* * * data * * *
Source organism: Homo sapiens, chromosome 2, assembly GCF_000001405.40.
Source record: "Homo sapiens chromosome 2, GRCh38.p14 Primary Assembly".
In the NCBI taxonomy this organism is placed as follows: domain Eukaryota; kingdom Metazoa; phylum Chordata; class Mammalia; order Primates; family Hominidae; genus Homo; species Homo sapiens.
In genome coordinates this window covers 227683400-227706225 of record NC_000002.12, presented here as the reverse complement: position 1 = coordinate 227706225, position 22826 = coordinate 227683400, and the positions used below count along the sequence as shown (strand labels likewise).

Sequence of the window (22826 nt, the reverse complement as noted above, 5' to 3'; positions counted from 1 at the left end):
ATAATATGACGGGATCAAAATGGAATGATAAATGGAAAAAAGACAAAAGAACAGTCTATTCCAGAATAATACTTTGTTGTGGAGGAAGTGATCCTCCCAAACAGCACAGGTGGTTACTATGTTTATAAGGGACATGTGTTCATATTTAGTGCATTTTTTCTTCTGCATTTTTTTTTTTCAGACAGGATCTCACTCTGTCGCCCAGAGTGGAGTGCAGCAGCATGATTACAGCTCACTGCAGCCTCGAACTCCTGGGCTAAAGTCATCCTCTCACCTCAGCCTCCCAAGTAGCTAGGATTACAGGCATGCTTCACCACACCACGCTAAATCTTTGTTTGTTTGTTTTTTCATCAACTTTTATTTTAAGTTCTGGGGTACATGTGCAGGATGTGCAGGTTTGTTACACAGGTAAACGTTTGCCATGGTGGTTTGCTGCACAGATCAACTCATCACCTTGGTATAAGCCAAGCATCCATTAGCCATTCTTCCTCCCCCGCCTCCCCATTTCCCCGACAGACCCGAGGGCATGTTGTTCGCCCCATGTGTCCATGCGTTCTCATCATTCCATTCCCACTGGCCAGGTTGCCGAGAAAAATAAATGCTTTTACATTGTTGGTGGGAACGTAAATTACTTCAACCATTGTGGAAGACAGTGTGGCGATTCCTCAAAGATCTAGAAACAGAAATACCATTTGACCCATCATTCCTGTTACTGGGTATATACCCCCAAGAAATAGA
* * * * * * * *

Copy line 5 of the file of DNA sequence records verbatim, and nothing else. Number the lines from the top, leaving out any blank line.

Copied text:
Sequence of the window (22826 nt, the reverse complement as noted above, 5' to 3'; positions counted from 1 at the left end):